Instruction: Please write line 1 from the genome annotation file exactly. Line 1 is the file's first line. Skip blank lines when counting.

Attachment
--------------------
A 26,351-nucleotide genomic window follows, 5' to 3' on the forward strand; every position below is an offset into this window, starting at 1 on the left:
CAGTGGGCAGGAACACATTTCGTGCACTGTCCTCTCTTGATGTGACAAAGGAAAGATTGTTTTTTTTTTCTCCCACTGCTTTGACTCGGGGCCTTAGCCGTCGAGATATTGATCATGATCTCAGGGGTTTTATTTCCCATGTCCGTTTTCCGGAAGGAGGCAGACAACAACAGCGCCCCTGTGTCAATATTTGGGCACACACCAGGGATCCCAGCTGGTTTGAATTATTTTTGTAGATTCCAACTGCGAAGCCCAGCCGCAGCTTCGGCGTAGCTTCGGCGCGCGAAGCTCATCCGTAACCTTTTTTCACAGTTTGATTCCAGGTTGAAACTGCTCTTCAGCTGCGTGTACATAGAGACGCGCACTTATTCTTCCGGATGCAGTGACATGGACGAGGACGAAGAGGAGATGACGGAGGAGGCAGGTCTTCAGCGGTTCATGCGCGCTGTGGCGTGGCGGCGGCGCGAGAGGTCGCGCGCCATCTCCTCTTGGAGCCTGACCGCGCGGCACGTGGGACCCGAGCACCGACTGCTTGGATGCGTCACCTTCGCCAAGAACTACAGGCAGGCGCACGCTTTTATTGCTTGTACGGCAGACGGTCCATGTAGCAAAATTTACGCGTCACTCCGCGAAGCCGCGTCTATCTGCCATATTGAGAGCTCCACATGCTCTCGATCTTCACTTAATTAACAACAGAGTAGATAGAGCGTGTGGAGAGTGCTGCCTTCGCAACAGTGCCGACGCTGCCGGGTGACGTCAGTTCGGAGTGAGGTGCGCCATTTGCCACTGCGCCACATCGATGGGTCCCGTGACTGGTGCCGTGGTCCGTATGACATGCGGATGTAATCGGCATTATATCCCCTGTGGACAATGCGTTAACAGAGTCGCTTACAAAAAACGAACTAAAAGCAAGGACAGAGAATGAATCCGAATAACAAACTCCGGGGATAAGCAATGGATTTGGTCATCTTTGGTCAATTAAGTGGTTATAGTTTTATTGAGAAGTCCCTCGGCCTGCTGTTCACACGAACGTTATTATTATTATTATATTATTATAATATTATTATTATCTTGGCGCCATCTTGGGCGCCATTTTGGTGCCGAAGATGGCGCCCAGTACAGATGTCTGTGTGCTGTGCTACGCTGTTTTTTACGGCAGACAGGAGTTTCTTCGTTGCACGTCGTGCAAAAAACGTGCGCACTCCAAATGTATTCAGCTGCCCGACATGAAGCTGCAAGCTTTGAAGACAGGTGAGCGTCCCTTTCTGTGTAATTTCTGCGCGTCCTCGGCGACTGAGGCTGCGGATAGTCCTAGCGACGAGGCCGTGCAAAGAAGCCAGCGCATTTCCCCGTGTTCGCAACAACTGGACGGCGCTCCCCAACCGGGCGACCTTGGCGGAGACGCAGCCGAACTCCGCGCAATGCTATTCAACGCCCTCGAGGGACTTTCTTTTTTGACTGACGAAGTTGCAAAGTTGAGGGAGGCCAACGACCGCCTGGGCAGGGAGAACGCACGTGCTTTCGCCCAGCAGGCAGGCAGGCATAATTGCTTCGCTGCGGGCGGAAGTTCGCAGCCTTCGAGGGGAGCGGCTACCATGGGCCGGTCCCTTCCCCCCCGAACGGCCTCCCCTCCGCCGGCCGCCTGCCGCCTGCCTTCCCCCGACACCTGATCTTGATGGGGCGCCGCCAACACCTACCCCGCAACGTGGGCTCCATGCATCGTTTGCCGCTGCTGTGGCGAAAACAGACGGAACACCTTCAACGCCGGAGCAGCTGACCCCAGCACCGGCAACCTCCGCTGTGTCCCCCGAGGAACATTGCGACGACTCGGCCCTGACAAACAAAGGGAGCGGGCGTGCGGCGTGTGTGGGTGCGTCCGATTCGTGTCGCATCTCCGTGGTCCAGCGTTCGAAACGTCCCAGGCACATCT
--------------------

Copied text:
A 26,351-nucleotide genomic window follows, 5' to 3' on the forward strand; every position below is an offset into this window, starting at 1 on the left: